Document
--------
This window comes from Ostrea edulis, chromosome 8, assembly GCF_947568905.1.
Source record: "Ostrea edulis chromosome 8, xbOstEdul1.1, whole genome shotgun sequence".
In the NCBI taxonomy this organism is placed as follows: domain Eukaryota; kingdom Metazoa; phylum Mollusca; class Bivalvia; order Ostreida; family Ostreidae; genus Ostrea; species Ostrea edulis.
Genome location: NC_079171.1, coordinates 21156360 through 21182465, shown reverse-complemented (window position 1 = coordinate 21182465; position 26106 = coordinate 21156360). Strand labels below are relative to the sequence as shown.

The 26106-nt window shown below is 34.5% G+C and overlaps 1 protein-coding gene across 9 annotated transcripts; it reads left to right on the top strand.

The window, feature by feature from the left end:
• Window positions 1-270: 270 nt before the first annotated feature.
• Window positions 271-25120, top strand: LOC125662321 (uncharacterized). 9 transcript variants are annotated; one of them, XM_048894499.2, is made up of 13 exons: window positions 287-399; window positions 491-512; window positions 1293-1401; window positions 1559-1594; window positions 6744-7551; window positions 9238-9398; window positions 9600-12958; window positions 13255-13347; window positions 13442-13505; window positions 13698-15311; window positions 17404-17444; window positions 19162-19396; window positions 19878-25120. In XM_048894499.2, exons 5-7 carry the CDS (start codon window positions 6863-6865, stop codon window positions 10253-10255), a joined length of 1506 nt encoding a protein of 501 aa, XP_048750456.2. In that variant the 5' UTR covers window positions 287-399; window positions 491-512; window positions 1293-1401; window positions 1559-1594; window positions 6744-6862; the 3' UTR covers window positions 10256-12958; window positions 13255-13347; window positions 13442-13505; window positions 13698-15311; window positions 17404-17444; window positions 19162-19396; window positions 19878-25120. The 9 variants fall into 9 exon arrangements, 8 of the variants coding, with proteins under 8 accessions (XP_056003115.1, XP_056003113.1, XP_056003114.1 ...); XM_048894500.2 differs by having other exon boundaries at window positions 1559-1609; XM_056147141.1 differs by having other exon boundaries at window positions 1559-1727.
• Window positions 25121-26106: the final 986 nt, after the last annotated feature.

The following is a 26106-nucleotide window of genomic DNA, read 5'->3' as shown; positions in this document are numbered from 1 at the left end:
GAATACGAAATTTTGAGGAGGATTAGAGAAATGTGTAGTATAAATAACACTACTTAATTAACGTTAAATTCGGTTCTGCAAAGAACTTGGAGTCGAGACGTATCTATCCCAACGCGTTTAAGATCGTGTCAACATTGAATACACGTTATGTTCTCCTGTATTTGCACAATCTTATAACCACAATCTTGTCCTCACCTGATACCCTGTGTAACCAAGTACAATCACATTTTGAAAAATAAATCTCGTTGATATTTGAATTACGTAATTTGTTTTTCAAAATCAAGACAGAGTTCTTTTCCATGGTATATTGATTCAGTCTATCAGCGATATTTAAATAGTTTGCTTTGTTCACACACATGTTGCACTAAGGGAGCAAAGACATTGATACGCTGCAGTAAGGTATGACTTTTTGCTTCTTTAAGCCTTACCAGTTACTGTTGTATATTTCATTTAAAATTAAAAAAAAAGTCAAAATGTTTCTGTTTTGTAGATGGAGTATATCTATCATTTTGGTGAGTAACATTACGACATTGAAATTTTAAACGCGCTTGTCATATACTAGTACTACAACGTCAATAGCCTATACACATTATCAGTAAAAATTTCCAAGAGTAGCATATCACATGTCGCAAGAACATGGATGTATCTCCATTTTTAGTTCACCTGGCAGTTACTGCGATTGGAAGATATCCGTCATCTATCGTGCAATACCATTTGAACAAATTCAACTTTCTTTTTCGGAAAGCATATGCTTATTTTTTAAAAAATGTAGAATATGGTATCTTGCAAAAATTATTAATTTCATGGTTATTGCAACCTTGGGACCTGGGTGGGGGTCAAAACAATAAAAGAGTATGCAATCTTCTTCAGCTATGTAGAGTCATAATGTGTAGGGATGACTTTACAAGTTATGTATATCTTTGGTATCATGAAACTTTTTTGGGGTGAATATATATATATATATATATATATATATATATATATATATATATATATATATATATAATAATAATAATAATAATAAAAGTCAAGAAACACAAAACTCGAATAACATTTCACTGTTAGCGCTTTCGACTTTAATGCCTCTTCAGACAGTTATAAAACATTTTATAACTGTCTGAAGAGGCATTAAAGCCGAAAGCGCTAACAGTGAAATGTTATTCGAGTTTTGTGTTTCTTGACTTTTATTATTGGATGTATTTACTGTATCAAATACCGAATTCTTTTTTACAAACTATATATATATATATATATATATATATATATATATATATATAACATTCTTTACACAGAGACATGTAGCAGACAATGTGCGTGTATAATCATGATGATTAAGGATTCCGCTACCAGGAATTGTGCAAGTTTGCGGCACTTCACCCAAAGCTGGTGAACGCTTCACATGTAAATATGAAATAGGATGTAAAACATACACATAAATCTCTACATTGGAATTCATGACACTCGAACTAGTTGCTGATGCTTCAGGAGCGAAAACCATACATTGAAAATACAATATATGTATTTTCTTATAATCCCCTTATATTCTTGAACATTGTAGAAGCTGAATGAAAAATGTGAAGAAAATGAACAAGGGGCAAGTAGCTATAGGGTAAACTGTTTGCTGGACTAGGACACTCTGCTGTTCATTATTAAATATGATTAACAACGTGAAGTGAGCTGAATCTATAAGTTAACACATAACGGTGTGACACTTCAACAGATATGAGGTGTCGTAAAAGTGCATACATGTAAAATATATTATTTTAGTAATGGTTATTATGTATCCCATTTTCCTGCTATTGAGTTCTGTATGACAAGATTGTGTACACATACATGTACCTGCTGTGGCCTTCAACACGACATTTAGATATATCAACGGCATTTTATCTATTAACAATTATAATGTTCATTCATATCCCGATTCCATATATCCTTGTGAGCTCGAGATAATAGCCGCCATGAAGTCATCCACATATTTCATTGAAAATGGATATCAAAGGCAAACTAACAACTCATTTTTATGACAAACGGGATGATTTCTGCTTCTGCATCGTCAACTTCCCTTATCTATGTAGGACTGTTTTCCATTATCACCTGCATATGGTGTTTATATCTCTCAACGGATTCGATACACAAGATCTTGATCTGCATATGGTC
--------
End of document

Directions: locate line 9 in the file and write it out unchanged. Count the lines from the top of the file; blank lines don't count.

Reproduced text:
• Window positions 25121-26106: the final 986 nt, after the last annotated feature.